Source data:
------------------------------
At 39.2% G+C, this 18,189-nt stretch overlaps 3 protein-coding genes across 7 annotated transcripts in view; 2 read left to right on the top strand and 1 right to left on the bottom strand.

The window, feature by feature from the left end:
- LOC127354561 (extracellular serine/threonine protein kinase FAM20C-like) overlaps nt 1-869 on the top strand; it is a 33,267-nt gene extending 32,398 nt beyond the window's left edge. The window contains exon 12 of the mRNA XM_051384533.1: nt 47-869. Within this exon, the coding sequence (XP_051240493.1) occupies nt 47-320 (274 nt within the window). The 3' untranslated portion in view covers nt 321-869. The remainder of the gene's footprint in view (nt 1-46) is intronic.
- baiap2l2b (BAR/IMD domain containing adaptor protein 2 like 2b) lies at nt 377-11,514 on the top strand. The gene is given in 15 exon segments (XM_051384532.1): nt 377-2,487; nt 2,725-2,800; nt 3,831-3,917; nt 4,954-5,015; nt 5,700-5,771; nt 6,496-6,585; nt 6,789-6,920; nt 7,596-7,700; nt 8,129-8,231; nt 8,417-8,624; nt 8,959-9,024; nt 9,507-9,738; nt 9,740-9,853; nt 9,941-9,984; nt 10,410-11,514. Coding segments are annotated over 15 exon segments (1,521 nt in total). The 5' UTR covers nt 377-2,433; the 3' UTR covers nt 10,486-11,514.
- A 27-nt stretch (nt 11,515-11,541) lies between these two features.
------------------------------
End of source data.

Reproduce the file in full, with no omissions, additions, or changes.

At 39.2% G+C, this 18,189-nt stretch overlaps 3 protein-coding genes across 7 annotated transcripts in view; 2 read left to right on the top strand and 1 right to left on the bottom strand.

The window, feature by feature from the left end:
- LOC127354561 (extracellular serine/threonine protein kinase FAM20C-like) overlaps nt 1-869 on the top strand; it is a 33,267-nt gene extending 32,398 nt beyond the window's left edge. The window contains exon 12 of the mRNA XM_051384533.1: nt 47-869. Within this exon, the coding sequence (XP_051240493.1) occupies nt 47-320 (274 nt within the window). The 3' untranslated portion in view covers nt 321-869. The remainder of the gene's footprint in view (nt 1-46) is intronic.
- baiap2l2b (BAR/IMD domain containing adaptor protein 2 like 2b) lies at nt 377-11,514 on the top strand. The gene is given in 15 exon segments (XM_051384532.1): nt 377-2,487; nt 2,725-2,800; nt 3,831-3,917; nt 4,954-5,015; nt 5,700-5,771; nt 6,496-6,585; nt 6,789-6,920; nt 7,596-7,700; nt 8,129-8,231; nt 8,417-8,624; nt 8,959-9,024; nt 9,507-9,738; nt 9,740-9,853; nt 9,941-9,984; nt 10,410-11,514. Coding segments are annotated over 15 exon segments (1,521 nt in total). The 5' UTR covers nt 377-2,433; the 3' UTR covers nt 10,486-11,514.
- A 27-nt stretch (nt 11,515-11,541) lies between these two features.